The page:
“Your majesty, you are as lovely as always,” he said and kissed her hand as he had for the last twenty years, before she could even walk.

“And your lips are as cold as they have always been.” Their greetings were usually more casual than this, but Elayne had to admit she was playing it up a bit for the guests.

The old man chuckled. “I always enjoy your sharp tongue Miss Elayne. Hopefully, your new guards will enjoy your wit as much as I do. I believe we have a fine selection today.” He gestured with one heavily ringed hand.

“At ease,” Elayne ordered.

There was a collective drop of shoulders.

This close up, three paces from them, they really were quite diverse. Only two or three appeared human. Several were human except for their ears and/or tail. One woman had the ears and tail of a fox with bright orange hair. One man had perky cat ears and a fluffy tail. Another woman was covered completely in green scales with slit pupils in her eyes and a ridged tail.

Another was in fact a Byakko, the race that looked like a tiger taking human form. The Byakko was a female and like all the women wore skirts but she wore no shoes. They had a hard time fitting shoes over their pawed feet.

The diversity was incredible. The modifications made to the uniforms was fascinating. Elayne silently cataloged the races into her mind. There were hundreds of races both Beta and Alpha humans and these were just a few. Having seen them in person, she could break a few hearts now.

Roderick approached the line, gesturing more with his hand. “Each of these graduates has served at least two years in the service. Some are veterans of the Crescent War. Others gained their medals clearing the Nordic Colonies of monsters. All have spent the last four years honing their skills and serving Briggs. Although I am sure you know all this from reading their files.”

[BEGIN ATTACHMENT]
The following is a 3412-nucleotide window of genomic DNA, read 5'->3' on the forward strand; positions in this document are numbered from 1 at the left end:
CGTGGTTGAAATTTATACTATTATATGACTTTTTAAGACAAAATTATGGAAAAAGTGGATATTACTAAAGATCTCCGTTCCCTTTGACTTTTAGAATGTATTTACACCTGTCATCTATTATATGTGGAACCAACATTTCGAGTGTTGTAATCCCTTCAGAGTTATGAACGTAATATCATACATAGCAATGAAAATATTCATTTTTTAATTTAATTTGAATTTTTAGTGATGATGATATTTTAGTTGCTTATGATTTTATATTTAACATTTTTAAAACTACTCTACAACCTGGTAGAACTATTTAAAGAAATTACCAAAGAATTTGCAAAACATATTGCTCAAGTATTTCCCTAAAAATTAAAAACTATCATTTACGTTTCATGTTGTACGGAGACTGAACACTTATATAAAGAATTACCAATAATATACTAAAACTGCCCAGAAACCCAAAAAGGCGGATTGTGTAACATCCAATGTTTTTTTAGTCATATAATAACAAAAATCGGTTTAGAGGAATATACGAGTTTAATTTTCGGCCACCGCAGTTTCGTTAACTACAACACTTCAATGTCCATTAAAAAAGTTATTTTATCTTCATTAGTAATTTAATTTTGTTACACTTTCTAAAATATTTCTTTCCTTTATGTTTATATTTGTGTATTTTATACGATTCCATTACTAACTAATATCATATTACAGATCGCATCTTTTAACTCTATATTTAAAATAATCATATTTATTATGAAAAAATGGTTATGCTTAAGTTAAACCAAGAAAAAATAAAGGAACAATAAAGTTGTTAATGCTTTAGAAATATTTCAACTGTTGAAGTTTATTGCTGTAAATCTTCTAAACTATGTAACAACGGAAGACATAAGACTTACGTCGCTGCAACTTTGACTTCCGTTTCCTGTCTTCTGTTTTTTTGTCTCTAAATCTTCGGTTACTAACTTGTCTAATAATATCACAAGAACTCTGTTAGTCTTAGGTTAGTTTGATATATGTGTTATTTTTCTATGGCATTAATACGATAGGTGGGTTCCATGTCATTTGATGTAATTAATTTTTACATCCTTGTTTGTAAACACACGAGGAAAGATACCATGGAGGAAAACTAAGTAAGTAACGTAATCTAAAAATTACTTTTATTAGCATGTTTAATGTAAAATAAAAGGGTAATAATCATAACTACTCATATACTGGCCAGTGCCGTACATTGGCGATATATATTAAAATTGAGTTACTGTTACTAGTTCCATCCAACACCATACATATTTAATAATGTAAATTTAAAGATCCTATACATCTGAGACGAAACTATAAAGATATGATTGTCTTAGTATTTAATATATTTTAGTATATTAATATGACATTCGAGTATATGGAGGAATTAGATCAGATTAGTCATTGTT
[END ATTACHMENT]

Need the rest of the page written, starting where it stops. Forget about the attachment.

“She didn’t read any of them,” Ms. Lynch said.

“I assumed.” He placed a hand on Elayne’s shoulder and looked back at Ms. Lynch.


“Yes,” Elayne answered.

Roderick wiped at his old face with his free hand. As court magician he knew of the Cord as well. Over the years he had tried dozens of spells to remove the Cord. He was the one that anchored it to the diadem. He had always been critical for years on leaving any decisions up to the Cord.

“Then I leave it to you, Miss Elayne.” Roderick released her and stepped back.

Elayne took a broad step forward so that she was mere inches from the line. The closest candidate, the fox girl, flinched. Elayne leaned in looking her over. The fox girl must have been some part Kitsune. Though most of the full blooded ones that she’d heard about had multiple tails. This girl only had one tail. Her name tag read: Jacobs. There was a single katana on her hip.